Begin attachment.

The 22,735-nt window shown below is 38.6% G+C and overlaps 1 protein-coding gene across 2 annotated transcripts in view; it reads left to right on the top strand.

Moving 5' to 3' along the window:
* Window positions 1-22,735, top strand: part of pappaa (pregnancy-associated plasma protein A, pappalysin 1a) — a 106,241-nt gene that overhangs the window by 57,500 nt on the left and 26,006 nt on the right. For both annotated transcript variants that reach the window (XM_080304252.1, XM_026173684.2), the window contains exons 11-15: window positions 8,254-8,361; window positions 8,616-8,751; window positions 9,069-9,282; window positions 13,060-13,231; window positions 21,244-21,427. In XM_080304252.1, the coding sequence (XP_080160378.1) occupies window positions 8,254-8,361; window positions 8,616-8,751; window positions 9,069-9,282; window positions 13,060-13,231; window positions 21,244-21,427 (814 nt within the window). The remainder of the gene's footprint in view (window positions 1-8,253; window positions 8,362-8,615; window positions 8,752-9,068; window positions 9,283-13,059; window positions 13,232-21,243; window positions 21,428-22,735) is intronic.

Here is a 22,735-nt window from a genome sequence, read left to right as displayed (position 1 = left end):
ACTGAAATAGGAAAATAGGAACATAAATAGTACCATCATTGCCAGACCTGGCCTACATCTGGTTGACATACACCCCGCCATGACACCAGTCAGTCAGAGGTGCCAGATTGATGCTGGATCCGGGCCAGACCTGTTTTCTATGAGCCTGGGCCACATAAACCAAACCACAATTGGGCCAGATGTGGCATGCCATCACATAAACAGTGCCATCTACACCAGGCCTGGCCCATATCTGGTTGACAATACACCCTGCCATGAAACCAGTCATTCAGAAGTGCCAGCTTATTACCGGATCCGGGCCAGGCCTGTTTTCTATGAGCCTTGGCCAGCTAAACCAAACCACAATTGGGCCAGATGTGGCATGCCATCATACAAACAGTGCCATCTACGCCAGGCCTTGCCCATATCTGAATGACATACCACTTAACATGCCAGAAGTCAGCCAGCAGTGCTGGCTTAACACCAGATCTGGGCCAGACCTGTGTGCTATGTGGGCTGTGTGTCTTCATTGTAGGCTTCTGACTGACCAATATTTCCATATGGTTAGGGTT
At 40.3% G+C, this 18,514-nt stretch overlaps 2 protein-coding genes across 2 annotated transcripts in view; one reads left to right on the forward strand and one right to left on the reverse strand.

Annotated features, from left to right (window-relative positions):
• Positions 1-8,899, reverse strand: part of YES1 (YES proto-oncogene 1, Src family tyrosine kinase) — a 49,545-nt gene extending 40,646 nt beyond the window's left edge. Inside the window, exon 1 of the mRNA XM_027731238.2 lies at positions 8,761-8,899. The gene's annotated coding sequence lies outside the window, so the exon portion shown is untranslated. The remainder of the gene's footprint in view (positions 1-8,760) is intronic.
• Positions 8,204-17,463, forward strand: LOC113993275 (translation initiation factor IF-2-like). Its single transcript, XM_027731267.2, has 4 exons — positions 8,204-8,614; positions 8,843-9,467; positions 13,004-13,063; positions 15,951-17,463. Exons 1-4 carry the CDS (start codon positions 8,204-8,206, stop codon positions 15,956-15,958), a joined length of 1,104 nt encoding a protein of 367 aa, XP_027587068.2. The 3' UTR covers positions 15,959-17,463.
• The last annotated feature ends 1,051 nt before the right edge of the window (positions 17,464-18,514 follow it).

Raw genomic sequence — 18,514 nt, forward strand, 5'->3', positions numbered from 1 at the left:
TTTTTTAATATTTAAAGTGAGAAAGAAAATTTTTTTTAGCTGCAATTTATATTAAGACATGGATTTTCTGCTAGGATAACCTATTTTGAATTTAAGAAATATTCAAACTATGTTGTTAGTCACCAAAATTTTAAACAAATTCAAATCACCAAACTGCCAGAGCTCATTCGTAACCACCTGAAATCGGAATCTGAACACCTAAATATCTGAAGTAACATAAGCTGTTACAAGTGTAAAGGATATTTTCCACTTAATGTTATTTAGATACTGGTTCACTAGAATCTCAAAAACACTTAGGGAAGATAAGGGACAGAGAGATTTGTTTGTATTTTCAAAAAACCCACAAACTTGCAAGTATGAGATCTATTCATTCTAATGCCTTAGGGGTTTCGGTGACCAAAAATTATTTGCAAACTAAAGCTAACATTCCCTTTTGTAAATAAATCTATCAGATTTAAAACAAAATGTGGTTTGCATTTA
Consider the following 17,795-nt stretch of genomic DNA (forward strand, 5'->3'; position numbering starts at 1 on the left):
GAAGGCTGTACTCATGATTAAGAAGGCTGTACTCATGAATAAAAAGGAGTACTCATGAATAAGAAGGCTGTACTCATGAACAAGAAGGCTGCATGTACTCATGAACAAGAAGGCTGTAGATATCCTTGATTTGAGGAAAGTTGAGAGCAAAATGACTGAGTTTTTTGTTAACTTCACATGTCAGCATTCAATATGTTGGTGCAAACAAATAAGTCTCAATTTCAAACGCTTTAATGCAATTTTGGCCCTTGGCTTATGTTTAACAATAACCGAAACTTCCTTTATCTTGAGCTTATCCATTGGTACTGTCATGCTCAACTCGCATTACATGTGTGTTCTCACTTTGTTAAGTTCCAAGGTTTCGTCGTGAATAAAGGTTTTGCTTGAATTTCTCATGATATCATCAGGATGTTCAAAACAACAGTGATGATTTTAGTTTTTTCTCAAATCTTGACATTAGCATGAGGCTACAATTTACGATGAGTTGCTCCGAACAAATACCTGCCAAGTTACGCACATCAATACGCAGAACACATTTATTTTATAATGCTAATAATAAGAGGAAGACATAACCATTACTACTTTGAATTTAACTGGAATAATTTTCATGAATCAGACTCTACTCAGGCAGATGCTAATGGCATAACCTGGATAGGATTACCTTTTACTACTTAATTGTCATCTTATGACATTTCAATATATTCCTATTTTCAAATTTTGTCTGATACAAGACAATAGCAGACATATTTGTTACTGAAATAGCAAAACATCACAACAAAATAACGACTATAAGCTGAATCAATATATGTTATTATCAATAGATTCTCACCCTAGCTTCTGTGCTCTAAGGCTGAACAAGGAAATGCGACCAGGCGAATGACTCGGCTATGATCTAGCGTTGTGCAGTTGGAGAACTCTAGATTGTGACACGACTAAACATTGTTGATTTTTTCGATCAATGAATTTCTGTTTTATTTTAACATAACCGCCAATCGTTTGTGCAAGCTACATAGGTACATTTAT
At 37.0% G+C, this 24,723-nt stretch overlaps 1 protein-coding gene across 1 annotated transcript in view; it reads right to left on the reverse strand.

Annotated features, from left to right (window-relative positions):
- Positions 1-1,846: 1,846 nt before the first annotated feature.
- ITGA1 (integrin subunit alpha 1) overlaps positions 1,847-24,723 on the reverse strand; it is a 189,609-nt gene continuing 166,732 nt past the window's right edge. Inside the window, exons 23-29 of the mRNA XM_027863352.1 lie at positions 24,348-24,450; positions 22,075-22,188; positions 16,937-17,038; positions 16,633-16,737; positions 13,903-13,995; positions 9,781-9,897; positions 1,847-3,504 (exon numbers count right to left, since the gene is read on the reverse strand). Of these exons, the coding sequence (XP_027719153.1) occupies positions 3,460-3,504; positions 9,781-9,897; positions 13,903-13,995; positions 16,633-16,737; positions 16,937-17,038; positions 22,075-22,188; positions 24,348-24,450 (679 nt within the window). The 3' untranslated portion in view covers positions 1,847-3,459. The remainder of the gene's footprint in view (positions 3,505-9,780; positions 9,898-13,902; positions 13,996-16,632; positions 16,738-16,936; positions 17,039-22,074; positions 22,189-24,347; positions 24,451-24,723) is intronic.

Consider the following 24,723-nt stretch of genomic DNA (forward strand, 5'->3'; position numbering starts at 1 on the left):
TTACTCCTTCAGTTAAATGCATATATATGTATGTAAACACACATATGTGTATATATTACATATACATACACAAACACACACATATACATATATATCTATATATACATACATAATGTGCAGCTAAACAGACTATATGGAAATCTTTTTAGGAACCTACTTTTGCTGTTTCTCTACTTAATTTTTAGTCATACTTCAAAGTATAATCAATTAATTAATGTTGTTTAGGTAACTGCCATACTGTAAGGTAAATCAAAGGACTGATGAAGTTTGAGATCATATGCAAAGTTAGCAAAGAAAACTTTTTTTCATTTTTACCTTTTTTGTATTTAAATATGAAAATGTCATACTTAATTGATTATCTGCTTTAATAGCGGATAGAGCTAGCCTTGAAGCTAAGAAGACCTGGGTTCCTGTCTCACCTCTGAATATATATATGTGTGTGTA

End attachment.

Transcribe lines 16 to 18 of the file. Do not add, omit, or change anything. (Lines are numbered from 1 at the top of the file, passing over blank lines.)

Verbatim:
Annotated features, from left to right (window-relative positions):
- Positions 1-1,846: 1,846 nt before the first annotated feature.
- ITGA1 (integrin subunit alpha 1) overlaps positions 1,847-24,723 on the reverse strand; it is a 189,609-nt gene continuing 166,732 nt past the window's right edge. Inside the window, exons 23-29 of the mRNA XM_027863352.1 lie at positions 24,348-24,450; positions 22,075-22,188; positions 16,937-17,038; positions 16,633-16,737; positions 13,903-13,995; positions 9,781-9,897; positions 1,847-3,504 (exon numbers count right to left, since the gene is read on the reverse strand). Of these exons, the coding sequence (XP_027719153.1) occupies positions 3,460-3,504; positions 9,781-9,897; positions 13,903-13,995; positions 16,633-16,737; positions 16,937-17,038; positions 22,075-22,188; positions 24,348-24,450 (679 nt within the window). The 3' untranslated portion in view covers positions 1,847-3,459. The remainder of the gene's footprint in view (positions 3,505-9,780; positions 9,898-13,902; positions 13,996-16,632; positions 16,738-16,936; positions 17,039-22,074; positions 22,189-24,347; positions 24,451-24,723) is intronic.